The Food and Drug Administration (FDA) has approved a unique device for pediatric patients with idiopathic scoliosis who have not responded to conservative treatment options.

The Tether Vertebral Body Tethering System (Zimmer Biomet) is indicated for skeletally immature patients who require surgical treatment to obtain and maintain correction of progressive idiopathic scoliosis, with a major Cobb angle of 30 to 65 degrees whose osseous structure is dimensionally adequate to accommodate screw fixation, as determined by radiographic imaging. 

The system is comprised of anchors and vertebral body screws that are placed using an endoscopic minimally invasive approach on the side of the spinal curvature through a few small openings between the ribs. Tension is then applied to a flexible cord that is connected to the screws during surgery which compresses one side of the spine and partially corrects the curve; the cord continues to straighten the spine while the patient continues to grow.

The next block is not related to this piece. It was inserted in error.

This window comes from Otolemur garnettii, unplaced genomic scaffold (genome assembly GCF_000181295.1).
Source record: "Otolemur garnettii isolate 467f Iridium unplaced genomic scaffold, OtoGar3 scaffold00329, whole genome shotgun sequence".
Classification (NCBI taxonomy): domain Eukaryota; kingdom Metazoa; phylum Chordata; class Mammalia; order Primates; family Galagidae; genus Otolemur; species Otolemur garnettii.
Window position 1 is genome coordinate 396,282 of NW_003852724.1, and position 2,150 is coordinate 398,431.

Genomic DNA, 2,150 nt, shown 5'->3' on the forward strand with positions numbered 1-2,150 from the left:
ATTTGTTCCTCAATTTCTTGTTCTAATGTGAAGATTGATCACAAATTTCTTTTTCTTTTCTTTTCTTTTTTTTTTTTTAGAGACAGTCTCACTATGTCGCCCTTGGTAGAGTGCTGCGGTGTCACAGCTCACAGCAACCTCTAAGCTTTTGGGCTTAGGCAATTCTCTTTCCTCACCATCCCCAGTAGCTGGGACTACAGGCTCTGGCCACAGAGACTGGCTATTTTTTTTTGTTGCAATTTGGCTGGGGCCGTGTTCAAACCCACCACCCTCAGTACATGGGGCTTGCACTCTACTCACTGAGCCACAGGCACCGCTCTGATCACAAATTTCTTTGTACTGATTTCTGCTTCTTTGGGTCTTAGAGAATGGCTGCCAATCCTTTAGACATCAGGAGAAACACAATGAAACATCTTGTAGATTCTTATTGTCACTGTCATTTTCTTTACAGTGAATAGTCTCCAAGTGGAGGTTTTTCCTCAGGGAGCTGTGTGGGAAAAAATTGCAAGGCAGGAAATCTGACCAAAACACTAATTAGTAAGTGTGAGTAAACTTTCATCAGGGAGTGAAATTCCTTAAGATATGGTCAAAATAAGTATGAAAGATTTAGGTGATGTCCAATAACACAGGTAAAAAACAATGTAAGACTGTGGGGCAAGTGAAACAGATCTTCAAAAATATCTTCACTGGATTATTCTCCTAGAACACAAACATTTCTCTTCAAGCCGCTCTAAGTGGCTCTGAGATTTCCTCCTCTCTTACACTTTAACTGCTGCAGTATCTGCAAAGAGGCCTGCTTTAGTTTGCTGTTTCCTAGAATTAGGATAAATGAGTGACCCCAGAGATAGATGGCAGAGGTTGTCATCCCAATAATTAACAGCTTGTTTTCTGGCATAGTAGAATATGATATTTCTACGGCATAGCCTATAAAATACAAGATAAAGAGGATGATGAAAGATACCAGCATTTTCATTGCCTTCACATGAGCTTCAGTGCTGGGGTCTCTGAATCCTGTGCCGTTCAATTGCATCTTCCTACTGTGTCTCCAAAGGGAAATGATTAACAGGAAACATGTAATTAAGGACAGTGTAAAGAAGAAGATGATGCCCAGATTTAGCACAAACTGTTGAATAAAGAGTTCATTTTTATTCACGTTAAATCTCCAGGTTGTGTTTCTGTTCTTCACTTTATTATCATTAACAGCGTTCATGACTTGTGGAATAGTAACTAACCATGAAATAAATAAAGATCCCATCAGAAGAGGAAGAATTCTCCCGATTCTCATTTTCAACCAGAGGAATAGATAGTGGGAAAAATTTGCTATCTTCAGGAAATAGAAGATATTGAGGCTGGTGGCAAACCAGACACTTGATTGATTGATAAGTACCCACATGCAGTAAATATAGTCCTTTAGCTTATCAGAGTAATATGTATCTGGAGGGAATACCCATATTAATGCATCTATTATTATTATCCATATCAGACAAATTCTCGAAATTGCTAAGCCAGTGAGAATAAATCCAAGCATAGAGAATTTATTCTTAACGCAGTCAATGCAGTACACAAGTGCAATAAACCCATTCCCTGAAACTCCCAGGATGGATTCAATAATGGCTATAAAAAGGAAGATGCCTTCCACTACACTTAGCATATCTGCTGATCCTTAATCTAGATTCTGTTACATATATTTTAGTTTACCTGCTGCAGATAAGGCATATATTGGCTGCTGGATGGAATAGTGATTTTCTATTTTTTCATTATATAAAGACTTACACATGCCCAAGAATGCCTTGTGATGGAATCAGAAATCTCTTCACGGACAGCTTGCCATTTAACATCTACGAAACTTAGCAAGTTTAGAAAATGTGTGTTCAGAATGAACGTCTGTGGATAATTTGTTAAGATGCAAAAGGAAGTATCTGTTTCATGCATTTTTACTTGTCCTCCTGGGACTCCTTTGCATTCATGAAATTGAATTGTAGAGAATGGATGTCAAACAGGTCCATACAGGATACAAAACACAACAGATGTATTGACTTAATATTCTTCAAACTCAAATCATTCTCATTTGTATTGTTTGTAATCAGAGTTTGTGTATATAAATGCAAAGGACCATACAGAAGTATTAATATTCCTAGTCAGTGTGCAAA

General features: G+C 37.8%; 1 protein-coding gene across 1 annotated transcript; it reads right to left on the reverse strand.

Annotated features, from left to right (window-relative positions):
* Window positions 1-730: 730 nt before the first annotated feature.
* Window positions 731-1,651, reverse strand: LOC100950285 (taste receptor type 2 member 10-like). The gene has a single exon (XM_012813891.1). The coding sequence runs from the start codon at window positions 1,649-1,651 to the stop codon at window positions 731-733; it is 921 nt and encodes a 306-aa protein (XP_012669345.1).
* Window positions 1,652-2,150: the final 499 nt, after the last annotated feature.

A close up of the vertebral body screws and Tether installation (image courtesy of Zimmer Biomet)

The approval was based on data from 57 patients who received the device. Results showed that after 2 years, 43 patients had sufficient improvement of the curvature of their spines and did not need spinal fusion. With regard to safety, pain, respiratory problems, nerve injuries, and bleeding were general complications, while more serious adverse events included overcorrection of the curvature, tether breakage, and pneumothorax. 

“For children and adolescent patients with idiopathic scoliosis that does not respond favorably to bracing, treatment options have been limited to fusion surgeries,” said Capt. Raquel Peat, PhD, director of the Office of Orthopedic Devices in the FDA’s Center for Devices and Radiological Health. “Today’s approval provides access to a new treatment option that could improve quality of life for patients with idiopathic scoliosis.”

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